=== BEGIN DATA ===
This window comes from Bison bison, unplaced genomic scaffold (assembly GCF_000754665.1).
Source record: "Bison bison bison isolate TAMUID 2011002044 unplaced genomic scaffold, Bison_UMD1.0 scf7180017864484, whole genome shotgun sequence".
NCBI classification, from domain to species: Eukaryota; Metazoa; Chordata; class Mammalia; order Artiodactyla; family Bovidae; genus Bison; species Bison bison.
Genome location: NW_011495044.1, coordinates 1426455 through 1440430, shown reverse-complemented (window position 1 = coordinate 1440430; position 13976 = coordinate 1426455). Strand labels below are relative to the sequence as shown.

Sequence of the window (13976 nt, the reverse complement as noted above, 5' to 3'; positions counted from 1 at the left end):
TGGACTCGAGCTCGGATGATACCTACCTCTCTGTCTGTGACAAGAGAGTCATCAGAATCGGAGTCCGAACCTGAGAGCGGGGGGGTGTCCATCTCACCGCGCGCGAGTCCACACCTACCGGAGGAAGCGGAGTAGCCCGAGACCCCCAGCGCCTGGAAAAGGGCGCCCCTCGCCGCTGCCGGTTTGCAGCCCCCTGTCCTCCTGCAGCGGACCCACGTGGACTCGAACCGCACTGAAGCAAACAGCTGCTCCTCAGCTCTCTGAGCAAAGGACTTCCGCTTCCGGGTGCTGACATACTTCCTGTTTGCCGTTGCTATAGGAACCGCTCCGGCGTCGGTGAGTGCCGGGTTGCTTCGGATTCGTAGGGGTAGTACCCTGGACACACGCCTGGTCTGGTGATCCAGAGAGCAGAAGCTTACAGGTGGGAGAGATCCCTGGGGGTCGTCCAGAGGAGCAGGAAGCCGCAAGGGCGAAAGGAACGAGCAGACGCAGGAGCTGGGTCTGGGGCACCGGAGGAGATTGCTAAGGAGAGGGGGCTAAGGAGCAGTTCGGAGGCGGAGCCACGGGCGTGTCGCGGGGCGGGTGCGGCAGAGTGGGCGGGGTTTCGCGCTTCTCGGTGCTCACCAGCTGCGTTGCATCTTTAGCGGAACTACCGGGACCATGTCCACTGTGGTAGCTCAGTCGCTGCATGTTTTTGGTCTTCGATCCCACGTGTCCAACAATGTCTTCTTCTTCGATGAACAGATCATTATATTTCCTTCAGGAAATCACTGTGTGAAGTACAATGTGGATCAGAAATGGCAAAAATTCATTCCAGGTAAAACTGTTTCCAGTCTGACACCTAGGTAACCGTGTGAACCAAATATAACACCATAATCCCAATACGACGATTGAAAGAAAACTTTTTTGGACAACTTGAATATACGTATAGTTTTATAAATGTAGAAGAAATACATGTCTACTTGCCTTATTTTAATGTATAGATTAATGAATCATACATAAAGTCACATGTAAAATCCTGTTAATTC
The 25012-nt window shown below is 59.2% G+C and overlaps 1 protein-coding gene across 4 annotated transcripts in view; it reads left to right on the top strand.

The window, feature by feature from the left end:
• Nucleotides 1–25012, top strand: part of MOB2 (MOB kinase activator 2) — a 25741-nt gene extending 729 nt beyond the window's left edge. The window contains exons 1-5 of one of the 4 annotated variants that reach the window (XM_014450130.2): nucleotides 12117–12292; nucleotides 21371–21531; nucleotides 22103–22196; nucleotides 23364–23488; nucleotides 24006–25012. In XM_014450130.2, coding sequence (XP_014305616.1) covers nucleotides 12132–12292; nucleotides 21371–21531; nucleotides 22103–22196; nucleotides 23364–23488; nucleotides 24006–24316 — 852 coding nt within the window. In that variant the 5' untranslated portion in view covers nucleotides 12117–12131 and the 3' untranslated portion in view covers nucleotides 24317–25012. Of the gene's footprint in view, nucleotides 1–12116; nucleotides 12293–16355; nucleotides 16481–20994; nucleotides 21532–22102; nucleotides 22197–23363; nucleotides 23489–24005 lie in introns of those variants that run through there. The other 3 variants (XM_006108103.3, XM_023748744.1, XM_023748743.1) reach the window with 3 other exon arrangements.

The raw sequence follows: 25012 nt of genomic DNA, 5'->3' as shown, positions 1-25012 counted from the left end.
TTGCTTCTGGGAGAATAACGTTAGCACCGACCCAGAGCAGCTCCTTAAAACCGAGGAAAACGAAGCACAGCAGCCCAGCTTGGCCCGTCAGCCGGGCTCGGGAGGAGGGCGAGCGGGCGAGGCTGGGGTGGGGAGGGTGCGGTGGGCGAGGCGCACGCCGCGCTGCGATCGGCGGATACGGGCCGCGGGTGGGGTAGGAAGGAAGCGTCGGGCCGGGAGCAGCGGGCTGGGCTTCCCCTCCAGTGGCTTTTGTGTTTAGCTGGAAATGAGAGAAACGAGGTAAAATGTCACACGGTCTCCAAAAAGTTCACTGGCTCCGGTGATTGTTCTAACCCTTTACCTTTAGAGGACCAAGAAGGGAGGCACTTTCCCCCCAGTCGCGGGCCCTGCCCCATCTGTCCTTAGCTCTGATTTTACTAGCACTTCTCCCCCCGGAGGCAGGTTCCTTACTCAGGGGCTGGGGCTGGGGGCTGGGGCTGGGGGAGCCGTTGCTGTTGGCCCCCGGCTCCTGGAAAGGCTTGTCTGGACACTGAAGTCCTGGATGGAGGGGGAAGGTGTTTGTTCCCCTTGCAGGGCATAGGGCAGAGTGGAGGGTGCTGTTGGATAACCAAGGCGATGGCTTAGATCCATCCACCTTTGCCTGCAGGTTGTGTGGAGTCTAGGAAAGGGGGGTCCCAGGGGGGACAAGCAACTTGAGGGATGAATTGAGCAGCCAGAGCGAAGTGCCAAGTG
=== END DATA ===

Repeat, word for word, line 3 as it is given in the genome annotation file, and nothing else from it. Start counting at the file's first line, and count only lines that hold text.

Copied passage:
NCBI classification, from domain to species: Eukaryota; Metazoa; Chordata; class Mammalia; order Artiodactyla; family Bovidae; genus Bison; species Bison bison.